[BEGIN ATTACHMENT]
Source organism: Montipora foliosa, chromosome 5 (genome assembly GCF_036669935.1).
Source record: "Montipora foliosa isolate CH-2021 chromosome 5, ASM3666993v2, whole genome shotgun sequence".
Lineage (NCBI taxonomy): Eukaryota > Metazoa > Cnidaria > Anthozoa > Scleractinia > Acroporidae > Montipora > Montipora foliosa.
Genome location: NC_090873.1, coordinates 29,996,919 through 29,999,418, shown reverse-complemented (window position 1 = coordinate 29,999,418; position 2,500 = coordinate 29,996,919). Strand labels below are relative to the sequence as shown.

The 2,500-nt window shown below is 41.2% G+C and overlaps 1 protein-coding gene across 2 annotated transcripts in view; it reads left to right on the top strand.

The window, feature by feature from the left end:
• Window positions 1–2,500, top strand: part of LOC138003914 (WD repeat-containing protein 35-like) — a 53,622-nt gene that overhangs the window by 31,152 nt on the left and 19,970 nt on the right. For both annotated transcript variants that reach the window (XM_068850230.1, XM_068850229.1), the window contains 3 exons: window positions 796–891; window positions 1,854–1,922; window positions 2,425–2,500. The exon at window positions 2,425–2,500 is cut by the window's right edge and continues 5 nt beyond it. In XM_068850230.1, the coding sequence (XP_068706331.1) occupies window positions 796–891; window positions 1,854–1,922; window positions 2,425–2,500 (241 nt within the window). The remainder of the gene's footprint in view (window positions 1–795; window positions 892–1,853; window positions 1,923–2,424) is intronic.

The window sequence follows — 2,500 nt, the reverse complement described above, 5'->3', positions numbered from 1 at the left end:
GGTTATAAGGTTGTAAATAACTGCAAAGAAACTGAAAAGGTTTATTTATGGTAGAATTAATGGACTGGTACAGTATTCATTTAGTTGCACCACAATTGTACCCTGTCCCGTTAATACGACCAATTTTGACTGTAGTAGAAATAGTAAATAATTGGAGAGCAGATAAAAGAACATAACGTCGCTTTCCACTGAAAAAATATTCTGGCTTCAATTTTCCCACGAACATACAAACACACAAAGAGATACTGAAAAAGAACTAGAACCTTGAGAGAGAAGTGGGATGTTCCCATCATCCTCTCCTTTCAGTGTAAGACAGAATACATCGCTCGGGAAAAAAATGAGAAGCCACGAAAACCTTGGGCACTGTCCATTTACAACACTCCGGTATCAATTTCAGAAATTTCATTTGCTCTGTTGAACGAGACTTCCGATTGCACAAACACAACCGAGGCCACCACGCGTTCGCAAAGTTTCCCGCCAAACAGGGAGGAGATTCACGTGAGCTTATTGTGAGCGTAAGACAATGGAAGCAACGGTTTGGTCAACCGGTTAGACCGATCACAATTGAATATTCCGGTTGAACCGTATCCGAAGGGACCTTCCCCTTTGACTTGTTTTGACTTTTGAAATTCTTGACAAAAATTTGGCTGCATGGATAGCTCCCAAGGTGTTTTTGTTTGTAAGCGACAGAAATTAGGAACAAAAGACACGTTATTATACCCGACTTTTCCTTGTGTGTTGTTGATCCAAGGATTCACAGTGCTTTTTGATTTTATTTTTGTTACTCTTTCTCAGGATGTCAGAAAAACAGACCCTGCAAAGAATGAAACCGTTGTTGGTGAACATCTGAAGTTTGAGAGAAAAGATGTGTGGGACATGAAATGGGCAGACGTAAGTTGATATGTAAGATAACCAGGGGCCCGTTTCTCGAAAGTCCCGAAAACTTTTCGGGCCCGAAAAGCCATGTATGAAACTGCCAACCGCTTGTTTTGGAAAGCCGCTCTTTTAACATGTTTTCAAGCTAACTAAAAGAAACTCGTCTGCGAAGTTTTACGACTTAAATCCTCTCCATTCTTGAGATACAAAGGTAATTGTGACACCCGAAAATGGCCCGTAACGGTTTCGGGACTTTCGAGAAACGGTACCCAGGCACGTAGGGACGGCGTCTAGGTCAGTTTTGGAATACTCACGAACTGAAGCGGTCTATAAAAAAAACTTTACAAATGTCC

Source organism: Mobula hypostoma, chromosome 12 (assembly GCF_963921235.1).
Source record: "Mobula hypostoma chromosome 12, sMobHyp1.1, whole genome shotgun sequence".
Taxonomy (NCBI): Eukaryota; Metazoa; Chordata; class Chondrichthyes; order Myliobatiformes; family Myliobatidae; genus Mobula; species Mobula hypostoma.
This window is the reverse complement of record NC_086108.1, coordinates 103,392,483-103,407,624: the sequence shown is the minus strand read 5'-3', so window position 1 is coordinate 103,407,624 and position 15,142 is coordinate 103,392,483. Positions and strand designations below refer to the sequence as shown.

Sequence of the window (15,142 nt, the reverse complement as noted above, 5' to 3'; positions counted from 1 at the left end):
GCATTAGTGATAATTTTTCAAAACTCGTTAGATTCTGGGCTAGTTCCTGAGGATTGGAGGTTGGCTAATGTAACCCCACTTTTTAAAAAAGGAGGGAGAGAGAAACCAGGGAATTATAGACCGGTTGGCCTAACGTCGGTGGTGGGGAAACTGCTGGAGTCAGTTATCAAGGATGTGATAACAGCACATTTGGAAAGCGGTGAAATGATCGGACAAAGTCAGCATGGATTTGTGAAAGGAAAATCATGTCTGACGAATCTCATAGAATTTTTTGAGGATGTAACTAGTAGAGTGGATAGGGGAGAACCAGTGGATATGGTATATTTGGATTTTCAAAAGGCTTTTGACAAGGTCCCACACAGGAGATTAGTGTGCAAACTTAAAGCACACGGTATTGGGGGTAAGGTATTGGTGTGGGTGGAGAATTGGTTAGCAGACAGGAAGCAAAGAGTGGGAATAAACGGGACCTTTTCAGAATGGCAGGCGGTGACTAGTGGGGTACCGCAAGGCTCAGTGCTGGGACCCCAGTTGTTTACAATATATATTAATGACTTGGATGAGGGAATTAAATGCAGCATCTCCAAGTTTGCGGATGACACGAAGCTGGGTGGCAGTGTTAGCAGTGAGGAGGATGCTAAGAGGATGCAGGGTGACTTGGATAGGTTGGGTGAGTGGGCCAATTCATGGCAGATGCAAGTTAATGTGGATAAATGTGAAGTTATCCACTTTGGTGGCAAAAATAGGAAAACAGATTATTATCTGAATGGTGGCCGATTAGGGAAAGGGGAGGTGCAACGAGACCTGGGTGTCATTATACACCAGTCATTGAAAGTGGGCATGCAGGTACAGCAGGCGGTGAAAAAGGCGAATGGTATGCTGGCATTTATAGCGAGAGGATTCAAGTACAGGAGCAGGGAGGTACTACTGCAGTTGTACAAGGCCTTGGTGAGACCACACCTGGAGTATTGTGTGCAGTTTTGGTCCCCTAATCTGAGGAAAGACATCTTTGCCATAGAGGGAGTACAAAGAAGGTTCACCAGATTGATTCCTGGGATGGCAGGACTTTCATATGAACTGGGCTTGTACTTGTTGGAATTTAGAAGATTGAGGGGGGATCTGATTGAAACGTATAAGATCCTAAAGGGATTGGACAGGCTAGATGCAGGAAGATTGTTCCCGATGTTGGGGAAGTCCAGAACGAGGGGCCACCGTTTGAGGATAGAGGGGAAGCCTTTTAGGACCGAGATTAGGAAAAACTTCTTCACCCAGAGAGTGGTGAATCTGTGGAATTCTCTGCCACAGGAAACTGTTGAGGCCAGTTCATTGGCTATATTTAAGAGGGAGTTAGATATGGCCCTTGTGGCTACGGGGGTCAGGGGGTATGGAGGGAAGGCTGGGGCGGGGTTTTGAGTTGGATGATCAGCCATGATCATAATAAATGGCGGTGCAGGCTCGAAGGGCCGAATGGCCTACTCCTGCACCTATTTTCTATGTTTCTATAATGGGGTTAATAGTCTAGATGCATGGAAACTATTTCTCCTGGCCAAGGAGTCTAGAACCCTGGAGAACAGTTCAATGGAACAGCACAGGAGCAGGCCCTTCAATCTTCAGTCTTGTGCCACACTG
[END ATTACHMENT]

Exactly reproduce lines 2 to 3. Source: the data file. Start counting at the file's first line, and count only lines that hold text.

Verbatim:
Source record: "Montipora foliosa isolate CH-2021 chromosome 5, ASM3666993v2, whole genome shotgun sequence".
Lineage (NCBI taxonomy): Eukaryota > Metazoa > Cnidaria > Anthozoa > Scleractinia > Acroporidae > Montipora > Montipora foliosa.